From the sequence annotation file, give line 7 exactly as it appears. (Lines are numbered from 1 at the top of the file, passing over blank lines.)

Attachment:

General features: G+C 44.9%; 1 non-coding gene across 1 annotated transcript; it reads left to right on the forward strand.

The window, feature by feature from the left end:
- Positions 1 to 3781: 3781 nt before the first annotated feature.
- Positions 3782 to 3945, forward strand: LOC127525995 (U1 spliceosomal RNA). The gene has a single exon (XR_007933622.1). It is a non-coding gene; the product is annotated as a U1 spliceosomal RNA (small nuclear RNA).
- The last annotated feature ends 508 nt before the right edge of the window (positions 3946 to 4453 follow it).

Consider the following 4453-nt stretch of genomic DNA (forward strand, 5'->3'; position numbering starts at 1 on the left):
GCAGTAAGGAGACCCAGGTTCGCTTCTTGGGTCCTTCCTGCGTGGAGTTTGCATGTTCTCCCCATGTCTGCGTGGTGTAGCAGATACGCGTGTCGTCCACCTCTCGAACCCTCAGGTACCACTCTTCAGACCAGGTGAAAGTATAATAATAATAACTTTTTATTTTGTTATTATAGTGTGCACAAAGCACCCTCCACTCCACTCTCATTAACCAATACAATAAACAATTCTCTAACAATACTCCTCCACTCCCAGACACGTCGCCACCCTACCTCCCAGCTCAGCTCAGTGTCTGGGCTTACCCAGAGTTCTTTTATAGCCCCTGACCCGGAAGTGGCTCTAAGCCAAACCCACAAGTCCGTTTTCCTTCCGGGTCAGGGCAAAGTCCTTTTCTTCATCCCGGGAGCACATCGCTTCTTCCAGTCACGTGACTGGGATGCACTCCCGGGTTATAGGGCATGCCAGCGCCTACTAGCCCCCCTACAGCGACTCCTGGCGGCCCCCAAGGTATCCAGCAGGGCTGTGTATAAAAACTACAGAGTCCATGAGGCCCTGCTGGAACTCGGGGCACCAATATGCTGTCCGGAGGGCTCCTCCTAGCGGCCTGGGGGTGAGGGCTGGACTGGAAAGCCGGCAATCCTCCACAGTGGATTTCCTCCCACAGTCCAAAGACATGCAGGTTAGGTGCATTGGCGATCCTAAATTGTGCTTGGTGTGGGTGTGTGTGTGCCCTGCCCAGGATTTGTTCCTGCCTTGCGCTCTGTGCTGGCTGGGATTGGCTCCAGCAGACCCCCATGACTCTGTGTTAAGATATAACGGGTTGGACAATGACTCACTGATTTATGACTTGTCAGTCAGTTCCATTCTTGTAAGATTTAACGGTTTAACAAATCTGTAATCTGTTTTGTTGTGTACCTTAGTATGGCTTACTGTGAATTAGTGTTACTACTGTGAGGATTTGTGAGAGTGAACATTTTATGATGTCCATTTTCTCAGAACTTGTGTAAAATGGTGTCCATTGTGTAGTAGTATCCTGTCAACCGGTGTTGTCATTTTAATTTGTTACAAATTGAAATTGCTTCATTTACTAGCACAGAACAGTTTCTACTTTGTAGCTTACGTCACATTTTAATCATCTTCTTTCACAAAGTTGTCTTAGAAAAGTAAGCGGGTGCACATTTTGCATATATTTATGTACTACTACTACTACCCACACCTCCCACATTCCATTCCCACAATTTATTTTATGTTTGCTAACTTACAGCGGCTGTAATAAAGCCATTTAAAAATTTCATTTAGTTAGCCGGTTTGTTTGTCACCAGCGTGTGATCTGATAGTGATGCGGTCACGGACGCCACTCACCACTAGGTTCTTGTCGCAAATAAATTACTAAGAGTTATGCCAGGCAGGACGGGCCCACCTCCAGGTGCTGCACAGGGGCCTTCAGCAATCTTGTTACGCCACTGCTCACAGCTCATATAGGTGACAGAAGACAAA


GCAGTAAGGAGACCCAGGTTCGCTTCTTGGGTCCTTCCTGCGTGGAGTTTGCATGTTCTCCCCATGTCTGCGTGGTGTAGCAGATACGCGTGTCGTCCACCTCTCGAACCCTCAGGTACCACTCTTCAGACCAGGTGAAAGTATAATAATAATAACTTTTTATTTTGTTATTATAGTGTGCACAAAGCACCCTCCACTCCACTCTCATTAACCAATACAATAAACAATTCTCTAACAATACTCCTCCACTCCCAGACACGTCGCCACCCTACCTCCCAGCTCAGCTCAGTGTCTGGGCTTACCCAGAGTTCTTTTATAGCCCCTGACCCGGAAGTGGCTCTAAGCCAAACCCACAAGTCCGTTTTCCTTCCGGGTCAGGGCAAAGTCCTTTTCTTCATCCCGGGAGCACATCGCTTCTTCCAGTCACGTGACTGGGATGCACTCCCGGGTTATAGGGCATGCCAGCGCCTACTAGCCCCCCTACAGCGACTCCTGGCGGCCCCCAAGGTATCCAGCAGGGCTGTGTATAAAAACTACAGAGTCCATGAGGCCCTGCTGGAACTCGGGGCACCAATATGCTGTCCGGAGGGCTCCTCCTAGCGGCCTGGGGGTGAGGGCTGGACTGGAAAGCCGGCAATCCTCCACAGTGGATTTCCTCCCACAGTCCAAAGACATGCAGGTTAGGTGCATTGGCGATCCTAAATTGTGCTTGGTGTGGGTGTGTGTGTGCCCTGCCCAGGATTTGTTCCTGCCTTGCGCTCTGTGCTGGCTGGGATTGGCTCCAGCAGACCCCCATGACTCTGTGTTAAGATATAACGGGTTGGACAATGACTCACTGATTTATGACTTGTCAGTCAGTTCCATTCTTGTAAGATTTAACGGTTTAACAAATCTGTAATCTGTTTTGTTGTGTACCTTAGTATGGCTTACTGTGAATTAGTGTTACTACTGTGAGGATTTGTGAGAGTGAACATTTTATGATGTCCATTTTCTCAGAACTTGTGTAAAATGGTGTCCATTGTGTAGTAGTATCCTGTCAACCGGTGTTGTCATTTTAATTTGTTACAAATTGAAATTGCTTCATTTACTAGCACAGAACAGTTTCTACTTTGTAGCTTACGTCACATTTTAATCATCTTCTTTCACAAAGTTGTCTTAGAAAAGTAAGCGGGTGCACATTTTGCATATATTTATGTACTACTACTACTACCCACACCTCCCACATTCCATTCCCACAATTTATTTTATGTTTGCTAACTTACAGCGGCTGTAATAAAGCCATTTAAAAATTTCATTTAGTTAGCCGGTTTGTTTGTCACCAGCGTGTGATCTGATAGTGATGCGGTCACGGACGCCACTCACCACTAGGTTCTTGTCGCAAATAAATTACTAAGAGTTATGCCAGGCAGGACGGGCCCACCTCCAGGTGCTGCACAGGGGCCTTCAGCAATCTTGTTACGCCACTGCTCACAGCTCATATAGGTGACAGAAGACAAA